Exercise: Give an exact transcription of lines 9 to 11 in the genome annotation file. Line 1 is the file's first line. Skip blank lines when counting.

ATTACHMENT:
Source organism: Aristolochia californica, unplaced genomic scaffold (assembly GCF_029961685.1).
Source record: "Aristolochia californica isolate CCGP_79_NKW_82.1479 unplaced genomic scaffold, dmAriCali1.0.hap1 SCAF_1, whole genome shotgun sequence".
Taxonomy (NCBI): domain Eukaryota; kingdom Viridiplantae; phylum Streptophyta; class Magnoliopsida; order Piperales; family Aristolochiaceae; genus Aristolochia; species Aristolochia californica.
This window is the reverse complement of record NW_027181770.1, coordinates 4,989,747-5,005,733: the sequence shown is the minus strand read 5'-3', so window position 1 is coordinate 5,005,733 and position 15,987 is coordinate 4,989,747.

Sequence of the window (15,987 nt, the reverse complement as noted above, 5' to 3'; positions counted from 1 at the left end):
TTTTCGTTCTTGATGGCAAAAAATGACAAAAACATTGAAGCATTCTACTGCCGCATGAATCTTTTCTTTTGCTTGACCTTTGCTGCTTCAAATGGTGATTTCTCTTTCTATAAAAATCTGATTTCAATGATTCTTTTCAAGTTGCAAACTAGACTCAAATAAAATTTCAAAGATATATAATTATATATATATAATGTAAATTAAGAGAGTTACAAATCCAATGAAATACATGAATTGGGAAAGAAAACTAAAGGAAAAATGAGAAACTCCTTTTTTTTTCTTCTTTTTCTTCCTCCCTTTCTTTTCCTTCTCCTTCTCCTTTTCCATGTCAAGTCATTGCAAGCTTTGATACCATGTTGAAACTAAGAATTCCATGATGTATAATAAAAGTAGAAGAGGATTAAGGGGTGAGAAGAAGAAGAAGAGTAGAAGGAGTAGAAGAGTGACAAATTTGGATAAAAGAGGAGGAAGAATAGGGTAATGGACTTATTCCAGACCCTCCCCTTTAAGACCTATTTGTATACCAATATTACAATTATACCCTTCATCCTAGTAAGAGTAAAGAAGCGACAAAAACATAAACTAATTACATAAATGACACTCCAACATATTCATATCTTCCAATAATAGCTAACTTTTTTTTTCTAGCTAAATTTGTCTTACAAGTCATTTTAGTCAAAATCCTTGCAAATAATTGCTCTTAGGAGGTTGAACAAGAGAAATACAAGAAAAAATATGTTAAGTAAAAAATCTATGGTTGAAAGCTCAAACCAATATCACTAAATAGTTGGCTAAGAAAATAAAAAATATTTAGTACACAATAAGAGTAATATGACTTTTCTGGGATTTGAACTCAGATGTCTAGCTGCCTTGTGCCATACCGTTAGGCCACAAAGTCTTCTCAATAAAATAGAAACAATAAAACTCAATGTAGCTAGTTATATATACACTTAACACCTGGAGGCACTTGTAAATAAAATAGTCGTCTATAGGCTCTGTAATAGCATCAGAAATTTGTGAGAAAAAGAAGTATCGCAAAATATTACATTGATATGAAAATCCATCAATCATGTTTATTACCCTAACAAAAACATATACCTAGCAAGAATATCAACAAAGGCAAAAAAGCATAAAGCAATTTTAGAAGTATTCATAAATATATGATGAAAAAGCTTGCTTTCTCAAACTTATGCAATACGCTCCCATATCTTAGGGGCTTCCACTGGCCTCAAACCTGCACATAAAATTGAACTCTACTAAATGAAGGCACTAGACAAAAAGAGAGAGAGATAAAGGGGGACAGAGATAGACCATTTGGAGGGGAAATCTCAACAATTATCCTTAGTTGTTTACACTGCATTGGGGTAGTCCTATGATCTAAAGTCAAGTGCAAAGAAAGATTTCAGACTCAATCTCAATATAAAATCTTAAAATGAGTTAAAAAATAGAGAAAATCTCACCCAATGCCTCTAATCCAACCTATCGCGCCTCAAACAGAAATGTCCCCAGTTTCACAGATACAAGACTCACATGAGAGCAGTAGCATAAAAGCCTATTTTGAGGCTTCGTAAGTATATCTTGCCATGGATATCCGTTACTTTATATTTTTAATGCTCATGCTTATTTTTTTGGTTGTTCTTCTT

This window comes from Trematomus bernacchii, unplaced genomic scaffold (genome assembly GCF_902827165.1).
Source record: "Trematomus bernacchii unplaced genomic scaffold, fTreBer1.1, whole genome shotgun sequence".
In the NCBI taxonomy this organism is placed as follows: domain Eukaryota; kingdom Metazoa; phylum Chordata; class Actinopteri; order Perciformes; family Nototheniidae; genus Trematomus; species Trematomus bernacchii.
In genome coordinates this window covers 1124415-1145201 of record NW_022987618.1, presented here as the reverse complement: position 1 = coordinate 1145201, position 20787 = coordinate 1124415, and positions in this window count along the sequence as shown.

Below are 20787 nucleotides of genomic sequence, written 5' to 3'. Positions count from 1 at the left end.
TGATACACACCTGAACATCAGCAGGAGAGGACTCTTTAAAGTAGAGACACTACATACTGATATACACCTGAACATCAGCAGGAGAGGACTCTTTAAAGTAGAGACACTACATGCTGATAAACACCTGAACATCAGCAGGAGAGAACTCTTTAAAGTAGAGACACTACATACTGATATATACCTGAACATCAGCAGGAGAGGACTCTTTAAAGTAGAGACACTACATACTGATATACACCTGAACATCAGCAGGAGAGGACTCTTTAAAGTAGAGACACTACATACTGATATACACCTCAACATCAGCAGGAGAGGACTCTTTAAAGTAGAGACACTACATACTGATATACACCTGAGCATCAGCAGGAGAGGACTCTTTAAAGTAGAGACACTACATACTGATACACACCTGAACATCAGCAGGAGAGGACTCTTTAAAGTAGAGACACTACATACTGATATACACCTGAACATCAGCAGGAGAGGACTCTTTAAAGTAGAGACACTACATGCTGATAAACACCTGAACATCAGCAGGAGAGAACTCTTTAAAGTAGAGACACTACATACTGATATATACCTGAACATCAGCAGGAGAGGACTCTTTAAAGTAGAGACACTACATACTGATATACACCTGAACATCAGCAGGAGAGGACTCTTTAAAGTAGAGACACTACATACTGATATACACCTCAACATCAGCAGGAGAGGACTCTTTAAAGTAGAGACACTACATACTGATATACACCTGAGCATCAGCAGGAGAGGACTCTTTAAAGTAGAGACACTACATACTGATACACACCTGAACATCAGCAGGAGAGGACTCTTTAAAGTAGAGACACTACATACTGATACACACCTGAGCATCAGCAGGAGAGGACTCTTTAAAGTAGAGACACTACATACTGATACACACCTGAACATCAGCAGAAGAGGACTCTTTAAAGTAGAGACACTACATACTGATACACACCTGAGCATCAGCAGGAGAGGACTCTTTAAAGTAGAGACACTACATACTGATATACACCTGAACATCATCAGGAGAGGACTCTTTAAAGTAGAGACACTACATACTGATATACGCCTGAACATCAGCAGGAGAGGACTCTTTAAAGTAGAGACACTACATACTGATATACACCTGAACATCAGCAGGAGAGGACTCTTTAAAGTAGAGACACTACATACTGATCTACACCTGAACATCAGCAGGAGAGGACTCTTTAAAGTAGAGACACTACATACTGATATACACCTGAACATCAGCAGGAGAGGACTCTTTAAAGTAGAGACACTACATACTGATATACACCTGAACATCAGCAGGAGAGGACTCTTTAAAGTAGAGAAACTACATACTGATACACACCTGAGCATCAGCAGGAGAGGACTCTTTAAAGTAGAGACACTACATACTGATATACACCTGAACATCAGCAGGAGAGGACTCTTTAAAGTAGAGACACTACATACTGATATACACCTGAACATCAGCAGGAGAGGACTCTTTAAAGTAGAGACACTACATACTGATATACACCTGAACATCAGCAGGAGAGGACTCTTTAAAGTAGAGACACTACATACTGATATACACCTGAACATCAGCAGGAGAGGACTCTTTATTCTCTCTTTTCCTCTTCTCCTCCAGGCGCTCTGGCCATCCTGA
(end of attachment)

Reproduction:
In the NCBI taxonomy this organism is placed as follows: domain Eukaryota; kingdom Metazoa; phylum Chordata; class Actinopteri; order Perciformes; family Nototheniidae; genus Trematomus; species Trematomus bernacchii.
In genome coordinates this window covers 1124415-1145201 of record NW_022987618.1, presented here as the reverse complement: position 1 = coordinate 1145201, position 20787 = coordinate 1124415, and positions in this window count along the sequence as shown.

Below are 20787 nucleotides of genomic sequence, written 5' to 3'. Positions count from 1 at the left end.